Amphibious Architecture – “submerges ubiquitous computing into the water—that 90% of the Earth’s inhabitable volume that envelops New York City but remains under-explored and under-engaged.”
Toward the Sentient City, brought “architects and urban designers into a conversation that until now has been limited largely to technologists,” and created an extraordinary opportunity to investigate distributed architectures of participation of what we might call the “outernet.” This is a timely conversation as “web squared,” “smart things,” the “internet of things,” or the “outernet,” and their popular “ambassador” augmented reality are rapidly becoming everyone’s “business.” From “evil” marketers, to global corporations, environmentalists, artists and community activists - everyone, it seems, is interested in the possibilities of this new frontier.
It is a challenging task to respond to, Toward the Sentient City, an exhibition whose backdrop includes a series of conversations on Situated Technologies – published by the Architectural League, from a circle of people who have been thinking, writing, and speaking on networked urbanism for many years now, including: Adam Greenfield, Mark Shepard, Matthew Fuller, Usman Haque, Benjamin H. Bratton, Natalie JeremiJenko, Laura Forlano, Dharma Dailey, Philip Beesley, Omar Khan, Julian Bleeker, Nicolas Nova. And the exhibition itself has a very thoughtful group of respondents, see posts from: Dan Hill, Martijn de Waal, Enrique Ramirez, and Mimi Zeiger.
But one of Toward the Sentient City’s key accomplishments was to go beyond the rhetorical, and to put practical examples out into the world to organize a discussion on some of the ideas and possibilities of ubiquitous computing that have barely begun to emerge from academic research, and entrepreneurial blue skying. As curator, Mark Shepard, explained:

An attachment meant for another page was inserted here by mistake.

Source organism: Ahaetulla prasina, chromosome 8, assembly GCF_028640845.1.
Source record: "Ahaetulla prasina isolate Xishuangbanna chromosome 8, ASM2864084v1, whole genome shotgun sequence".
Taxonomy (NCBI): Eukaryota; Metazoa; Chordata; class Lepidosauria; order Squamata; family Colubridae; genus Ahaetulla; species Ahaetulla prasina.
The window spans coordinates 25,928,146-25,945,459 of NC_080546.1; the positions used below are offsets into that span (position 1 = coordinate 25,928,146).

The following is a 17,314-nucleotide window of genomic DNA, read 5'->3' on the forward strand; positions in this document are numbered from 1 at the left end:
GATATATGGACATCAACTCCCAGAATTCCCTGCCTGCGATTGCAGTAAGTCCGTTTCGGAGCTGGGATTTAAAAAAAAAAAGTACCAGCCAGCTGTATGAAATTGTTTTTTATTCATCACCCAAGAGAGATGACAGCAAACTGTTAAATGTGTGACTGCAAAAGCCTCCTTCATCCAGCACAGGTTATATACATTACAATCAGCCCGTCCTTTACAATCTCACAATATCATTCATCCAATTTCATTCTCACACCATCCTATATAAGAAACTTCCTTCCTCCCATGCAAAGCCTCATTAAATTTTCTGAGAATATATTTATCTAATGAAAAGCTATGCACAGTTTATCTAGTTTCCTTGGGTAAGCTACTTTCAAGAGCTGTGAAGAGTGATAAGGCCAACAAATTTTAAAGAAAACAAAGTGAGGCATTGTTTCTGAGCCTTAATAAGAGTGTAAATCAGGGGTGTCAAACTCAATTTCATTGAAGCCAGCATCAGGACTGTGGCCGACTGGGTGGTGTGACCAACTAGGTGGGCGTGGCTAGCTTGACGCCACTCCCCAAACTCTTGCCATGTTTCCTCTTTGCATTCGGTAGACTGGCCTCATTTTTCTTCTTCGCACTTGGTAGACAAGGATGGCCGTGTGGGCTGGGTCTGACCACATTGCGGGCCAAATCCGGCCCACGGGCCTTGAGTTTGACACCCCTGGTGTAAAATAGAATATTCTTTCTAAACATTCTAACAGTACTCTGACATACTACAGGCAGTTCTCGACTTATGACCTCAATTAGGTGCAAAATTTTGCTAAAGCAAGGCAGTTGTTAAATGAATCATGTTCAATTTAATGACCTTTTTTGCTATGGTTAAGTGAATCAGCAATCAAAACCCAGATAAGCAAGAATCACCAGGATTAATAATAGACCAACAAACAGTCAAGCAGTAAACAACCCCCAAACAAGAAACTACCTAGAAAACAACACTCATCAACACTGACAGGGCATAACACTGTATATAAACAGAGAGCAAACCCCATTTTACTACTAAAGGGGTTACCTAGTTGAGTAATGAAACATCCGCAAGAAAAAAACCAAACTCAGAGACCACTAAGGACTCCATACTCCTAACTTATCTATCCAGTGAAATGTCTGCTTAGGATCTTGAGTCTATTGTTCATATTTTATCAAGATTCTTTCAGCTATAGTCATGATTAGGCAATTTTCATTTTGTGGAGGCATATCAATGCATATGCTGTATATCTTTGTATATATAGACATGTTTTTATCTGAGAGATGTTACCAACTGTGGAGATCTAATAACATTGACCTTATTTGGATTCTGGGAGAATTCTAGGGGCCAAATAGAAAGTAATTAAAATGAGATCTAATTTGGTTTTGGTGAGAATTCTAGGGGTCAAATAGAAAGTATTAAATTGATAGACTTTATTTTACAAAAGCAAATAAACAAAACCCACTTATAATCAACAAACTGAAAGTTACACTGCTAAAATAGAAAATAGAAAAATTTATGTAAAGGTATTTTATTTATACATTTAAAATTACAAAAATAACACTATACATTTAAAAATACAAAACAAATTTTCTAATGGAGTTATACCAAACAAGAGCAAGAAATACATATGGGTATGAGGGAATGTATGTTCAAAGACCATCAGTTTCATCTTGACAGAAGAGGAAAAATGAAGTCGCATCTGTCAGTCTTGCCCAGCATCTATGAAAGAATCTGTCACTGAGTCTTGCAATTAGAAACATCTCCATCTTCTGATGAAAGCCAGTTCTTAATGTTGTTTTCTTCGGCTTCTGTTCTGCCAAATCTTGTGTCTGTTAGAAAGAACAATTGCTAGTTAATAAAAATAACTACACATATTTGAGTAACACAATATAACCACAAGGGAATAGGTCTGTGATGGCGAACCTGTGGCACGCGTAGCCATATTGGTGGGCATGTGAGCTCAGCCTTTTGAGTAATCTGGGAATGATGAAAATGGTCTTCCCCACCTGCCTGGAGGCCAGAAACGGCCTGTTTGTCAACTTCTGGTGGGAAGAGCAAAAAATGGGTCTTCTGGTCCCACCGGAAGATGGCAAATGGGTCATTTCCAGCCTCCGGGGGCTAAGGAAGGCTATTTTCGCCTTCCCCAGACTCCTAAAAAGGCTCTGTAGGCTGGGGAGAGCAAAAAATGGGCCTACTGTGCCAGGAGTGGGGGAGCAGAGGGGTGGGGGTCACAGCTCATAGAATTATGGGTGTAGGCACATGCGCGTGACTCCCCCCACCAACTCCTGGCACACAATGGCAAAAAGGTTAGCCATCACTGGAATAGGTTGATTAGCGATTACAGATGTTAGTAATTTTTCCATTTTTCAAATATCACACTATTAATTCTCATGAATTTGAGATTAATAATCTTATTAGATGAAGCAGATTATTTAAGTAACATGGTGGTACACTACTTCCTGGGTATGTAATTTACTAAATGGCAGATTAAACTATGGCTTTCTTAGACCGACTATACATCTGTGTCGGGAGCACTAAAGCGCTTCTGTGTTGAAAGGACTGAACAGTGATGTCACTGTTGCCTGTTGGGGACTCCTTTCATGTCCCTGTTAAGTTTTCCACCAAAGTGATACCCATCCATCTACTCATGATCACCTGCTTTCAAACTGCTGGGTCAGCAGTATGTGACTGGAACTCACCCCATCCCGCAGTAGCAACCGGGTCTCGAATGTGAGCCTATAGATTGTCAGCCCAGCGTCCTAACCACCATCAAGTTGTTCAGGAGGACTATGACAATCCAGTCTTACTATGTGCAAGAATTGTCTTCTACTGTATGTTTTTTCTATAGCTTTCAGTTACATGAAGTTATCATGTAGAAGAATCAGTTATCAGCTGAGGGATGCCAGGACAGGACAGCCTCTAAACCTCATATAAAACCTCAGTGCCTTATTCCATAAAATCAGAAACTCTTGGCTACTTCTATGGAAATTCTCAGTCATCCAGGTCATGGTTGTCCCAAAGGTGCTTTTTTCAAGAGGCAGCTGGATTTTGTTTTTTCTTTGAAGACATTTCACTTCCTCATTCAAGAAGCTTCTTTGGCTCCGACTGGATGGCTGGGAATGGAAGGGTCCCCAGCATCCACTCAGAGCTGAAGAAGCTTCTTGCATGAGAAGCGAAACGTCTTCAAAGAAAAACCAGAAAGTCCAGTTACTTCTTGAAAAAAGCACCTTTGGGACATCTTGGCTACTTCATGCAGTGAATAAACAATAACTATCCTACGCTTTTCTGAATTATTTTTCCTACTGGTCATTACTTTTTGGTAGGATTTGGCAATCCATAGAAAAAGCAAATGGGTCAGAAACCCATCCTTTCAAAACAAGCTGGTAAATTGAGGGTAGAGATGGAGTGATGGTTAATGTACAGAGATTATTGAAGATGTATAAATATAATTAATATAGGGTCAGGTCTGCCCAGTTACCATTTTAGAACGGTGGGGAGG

“The aim is to provide concrete examples in the present around which to organize a discussion about just what kind of future we might want. Whether they’re prototypes or not, these commissions are concrete examples. They’re not abstract ideas. And we can go stand next to each other and look at and interact with something which is out there in the world behaving in the way it behaves, performing as it does, and we can then begin to have a discussion about it that is less dependent upon powers of rhetoric. So it’s not about me persuading you about an idea but it’s about us evaluating something that’s living and existing in this world. And that was really the intention of the show.”
The commissioned works - Amphibious Architecture, Breakout!, Natural Fuse, Too Smart City, and TrashTrack, that were the hub of Toward the Sentient City’s events, themes and texts, provided a unique glimpse at some of the possible dystopian and utopian futures of a “smart” city. But, most importantly, all the works questioned what might be new architectures of participation for a sentient city.
New Architectures of Participation: Hybrid Social Networks with Human and Non-human Participants .
Of the five works, Amphibious Architecture and Natural Fuse were particularly fascinating to me because they explored the possibilities of sensor networks to create new forms of distributed participation in networked ecosystems that connected the experience/trajectories of human and non human actors – fish, plants, and people.
Both Amphibious Architecture, and “Natural Fuse” – from Usman Haque and Haque Design + Research, gave exhibition attendees the chance to experience at a personal level our relationships with our non-human neighbors.